I have several dependent variables that are measures of racial disproportionality; I've calculated them as:

% of events caused by racial minority group / % of events caused by racial majority group

I have a dependent variable for each racial minority group in my sample. I am running longitudinal Generalized Estimating Equations (GEE) on these models, however I am somewhat stumped as to which family is appropriate for these dependent variables. The probability range for my ratios are truncated at 0, as it's not possible to have negative values in my DVs. This makes me question the validity of using a Gaussian family for my models.

The idea behind these variables is that a ratio greater than 1 indicates some level of greater burden of events that a given racial minority is bearing compared to the racial majority, and a ratio less than 1 indicates the opposite.

  • What would be the most appropriate family to use for my GEE regressions?


I misspoke about the racial disproportionality measure I was using. The correct formula is:

% events by minority / % of total enrollment that is minority OVER % events by non-minority / % of total enrollment that is non-minority

Because they are ratios, the number of observations with value less than 1 is comparable to the number of observations greater than 1, with the lower bound being 0 and the upper bound being non-bounded. Looking at the histograms of my response variables, they definitely seem to fit a negative binomial distribution better than the normal. The QIC (GEE adjustment to AIC) confirms this suspicion. My questions now are:

  • Can I trust this evidence to move forward with the negative binomial family?
  • If so, how do I possibly interpret the exponentiated coefficients from the resulting models? They don't see to be Incidence Rate Ratios, as one would interpret them to be from count variables...
  • $\begingroup$ Do the nominator and denominator and denominator add up to 100% in your formula? If yes, your formula is the odds of an event caused by the minority. Is the number of events caused by either group small (less then ~10)? $\endgroup$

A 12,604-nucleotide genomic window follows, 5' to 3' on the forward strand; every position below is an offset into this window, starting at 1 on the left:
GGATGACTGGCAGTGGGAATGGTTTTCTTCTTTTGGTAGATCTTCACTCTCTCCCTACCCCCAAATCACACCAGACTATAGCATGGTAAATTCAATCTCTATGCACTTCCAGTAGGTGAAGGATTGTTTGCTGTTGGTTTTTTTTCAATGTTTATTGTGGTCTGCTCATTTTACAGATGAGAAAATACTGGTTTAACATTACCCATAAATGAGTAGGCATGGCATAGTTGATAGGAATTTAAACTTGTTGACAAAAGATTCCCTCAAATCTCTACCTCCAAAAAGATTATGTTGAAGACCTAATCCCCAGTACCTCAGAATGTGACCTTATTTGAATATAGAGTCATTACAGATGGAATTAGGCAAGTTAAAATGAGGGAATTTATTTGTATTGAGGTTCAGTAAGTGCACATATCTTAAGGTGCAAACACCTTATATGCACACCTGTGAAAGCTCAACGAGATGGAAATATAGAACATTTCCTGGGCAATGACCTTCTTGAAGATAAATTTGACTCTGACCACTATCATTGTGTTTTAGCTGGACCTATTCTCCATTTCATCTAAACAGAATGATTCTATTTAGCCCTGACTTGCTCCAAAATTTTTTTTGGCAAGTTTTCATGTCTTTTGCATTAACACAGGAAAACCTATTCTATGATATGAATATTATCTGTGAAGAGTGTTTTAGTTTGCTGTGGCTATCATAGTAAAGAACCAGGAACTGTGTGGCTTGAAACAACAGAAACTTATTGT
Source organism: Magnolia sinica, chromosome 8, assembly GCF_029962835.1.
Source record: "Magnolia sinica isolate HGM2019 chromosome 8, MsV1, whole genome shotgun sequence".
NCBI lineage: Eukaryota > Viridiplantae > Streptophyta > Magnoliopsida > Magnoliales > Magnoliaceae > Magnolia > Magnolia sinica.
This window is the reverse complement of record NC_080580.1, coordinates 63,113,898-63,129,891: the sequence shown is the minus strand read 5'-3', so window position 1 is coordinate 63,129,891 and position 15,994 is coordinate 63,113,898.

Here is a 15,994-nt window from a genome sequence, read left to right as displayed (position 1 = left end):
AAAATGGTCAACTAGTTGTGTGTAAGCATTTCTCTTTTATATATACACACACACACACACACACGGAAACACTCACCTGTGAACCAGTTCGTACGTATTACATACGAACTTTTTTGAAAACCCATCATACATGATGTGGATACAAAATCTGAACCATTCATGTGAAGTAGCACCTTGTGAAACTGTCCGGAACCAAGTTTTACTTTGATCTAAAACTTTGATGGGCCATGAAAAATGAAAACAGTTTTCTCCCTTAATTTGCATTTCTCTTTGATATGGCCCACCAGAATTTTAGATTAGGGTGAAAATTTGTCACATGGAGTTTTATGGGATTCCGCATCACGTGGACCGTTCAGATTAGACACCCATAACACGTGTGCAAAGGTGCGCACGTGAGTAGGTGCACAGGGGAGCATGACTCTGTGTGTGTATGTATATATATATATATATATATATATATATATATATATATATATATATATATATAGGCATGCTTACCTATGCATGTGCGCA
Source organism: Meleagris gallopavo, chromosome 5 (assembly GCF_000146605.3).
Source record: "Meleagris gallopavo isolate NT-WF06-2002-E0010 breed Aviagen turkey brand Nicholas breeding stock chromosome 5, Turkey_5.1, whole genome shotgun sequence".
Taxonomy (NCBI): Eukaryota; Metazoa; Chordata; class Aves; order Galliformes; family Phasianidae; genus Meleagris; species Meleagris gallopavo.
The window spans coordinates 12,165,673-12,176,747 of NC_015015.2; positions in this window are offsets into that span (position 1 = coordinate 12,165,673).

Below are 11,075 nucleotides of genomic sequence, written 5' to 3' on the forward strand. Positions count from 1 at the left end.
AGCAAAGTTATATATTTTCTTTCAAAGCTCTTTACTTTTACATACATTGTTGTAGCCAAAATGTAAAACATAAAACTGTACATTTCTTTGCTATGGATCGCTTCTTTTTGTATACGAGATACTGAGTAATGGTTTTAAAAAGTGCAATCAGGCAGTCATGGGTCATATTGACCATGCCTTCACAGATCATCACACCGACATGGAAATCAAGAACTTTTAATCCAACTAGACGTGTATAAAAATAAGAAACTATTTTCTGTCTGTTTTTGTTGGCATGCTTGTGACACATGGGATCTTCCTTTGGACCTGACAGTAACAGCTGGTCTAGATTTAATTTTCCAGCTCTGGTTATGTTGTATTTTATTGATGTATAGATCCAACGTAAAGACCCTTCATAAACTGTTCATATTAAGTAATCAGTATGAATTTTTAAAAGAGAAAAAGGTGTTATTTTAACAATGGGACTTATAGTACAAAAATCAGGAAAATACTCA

– GaBorgulya
    Apr 6, 2011 at 0:14
  • $\begingroup$ No, they do not add up to 100%, as my denominator is % events of one racial group over the % of another, and not the total number of events. I also have more than 1 racial group. $\endgroup$
    – Iris Tsui
    Apr 6, 2011 at 0:18
  • 2
    $\begingroup$ The reason why I asked the second question was to establish whether normal or Poisson approximations were justified. It would be important to approximately know the number of events and the total number of events for both the nominator and denominator. $\endgroup$
    – GaBorgulya
    Apr 6, 2011 at 0:33
  • $\begingroup$ The number of events is not that small; definitely not less than 10 on average. For example, one variable is major disciplinary referrals at a school on a given year; the range is something like 1-2000ish. $\endgroup$
    – Iris Tsui
    Apr 6, 2011 at 6:09

1 Answer 1


maximum entropy is a good way to go here. With maximum entropy, you specify the "structure" that your model is to depend on, and it does the rest. It has a very similar form to a generalised estimating equation. So we have an unknown (or "random") variable $x$ that is the object of inference (may be a vector). It can take on $n$ values $x_1,x_2,\dots,x_n$. We have $m$ "model functions" $g_{k}(x)$ $(k=1,\dots,m)$ and $G_{k}$ "constraints" and the two are related by:

$$\sum_{i=1}^{n}p_i g_{k}(x_i)=G_{k}$$

Where $p_i=Pr(x=x_i)$ is the "unknown" (more appropriately "unassigned") probability distribution. By choosing the distribution with maximum entropy $-\sum_i p_i log(p_i)$ you get:


Where $\lambda_{k}$ are chosen so that the above constraints are satisfied, and that the $p_i$ sum to $1$. This requires discrete sample space, for continuous case, it is the same form with 2 exceptions:

  1. The summation is replaced by an integral with respect to $dx$
  2. The probability is multiplied by the invariant measure $m(x)$, which in your case is the probability transform of the improper $Dir(0,\dots,0)$ into "odds" form.

So you have:


Now what you will find is that in solving for the lagrange multipliers $\lambda_{k}$ you will get a set of equations which look identical to the GEE equations. Thus the MaxEnt algorithm basically tells you "which probability model" is the most likely to be consistent with your GEE equations. You can then use this distribution to make predictions and give an indication of their accuracy.

Note if the constraints $G_{k}$ are not known, this is solved by multiplying the above $p(x||G_{1},\dots,G_{m})$ by a prior density for $G_{k}$ and then integrating out $G_{k}$ from the probability - this allows for the structure induced by $G_{k}$ to be incorporated into the model, as well as the uncertainty about the true value of $G_{k}$.

  • $\begingroup$ +1. Thank you for your answer; it is a little over my head, but I will be looking into it as a possible alternative. I have moved forward with these models using a Gaussian link as the simplest method available that I can reasonably explain. :) $\endgroup$
    – Iris Tsui
    Apr 7, 2011 at 21:56

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